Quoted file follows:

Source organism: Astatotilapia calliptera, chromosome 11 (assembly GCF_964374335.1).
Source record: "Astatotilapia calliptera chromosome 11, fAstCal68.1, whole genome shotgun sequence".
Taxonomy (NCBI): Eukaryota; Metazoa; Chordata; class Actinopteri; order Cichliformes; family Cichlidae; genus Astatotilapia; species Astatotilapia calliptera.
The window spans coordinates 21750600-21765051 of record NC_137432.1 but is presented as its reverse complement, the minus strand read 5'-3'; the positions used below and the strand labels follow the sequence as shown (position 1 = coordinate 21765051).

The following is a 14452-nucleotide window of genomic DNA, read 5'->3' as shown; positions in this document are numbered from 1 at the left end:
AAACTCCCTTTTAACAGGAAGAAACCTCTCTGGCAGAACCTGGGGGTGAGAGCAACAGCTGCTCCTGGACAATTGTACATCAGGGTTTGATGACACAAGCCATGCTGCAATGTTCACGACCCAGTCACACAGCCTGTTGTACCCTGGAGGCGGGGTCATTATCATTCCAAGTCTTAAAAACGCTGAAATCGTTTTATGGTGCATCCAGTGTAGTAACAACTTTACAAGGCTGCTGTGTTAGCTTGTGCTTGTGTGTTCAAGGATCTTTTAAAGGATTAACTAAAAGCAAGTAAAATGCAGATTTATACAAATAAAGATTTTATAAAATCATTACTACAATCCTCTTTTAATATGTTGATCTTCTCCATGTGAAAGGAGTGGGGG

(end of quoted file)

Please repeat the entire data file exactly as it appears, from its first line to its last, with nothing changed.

Source organism: Astatotilapia calliptera, chromosome 11 (assembly GCF_964374335.1).
Source record: "Astatotilapia calliptera chromosome 11, fAstCal68.1, whole genome shotgun sequence".
Taxonomy (NCBI): Eukaryota; Metazoa; Chordata; class Actinopteri; order Cichliformes; family Cichlidae; genus Astatotilapia; species Astatotilapia calliptera.
The window spans coordinates 21750600-21765051 of record NC_137432.1 but is presented as its reverse complement, the minus strand read 5'-3'; the positions used below and the strand labels follow the sequence as shown (position 1 = coordinate 21765051).

The following is a 14452-nucleotide window of genomic DNA, read 5'->3' as shown; positions in this document are numbered from 1 at the left end:
AAACTCCCTTTTAACAGGAAGAAACCTCTCTGGCAGAACCTGGGGGTGAGAGCAACAGCTGCTCCTGGACAATTGTACATCAGGGTTTGATGACACAAGCCATGCTGCAATGTTCACGACCCAGTCACACAGCCTGTTGTACCCTGGAGGCGGGGTCATTATCATTCCAAGTCTTAAAAACGCTGAAATCGTTTTATGGTGCATCCAGTGTAGTAACAACTTTACAAGGCTGCTGTGTTAGCTTGTGCTTGTGTGTTCAAGGATCTTTTAAAGGATTAACTAAAAGCAAGTAAAATGCAGATTTATACAAATAAAGATTTTATAAAATCATTACTACAATCCTCTTTTAATATGTTGATCTTCTCCATGTGAAAGGAGTGGGGG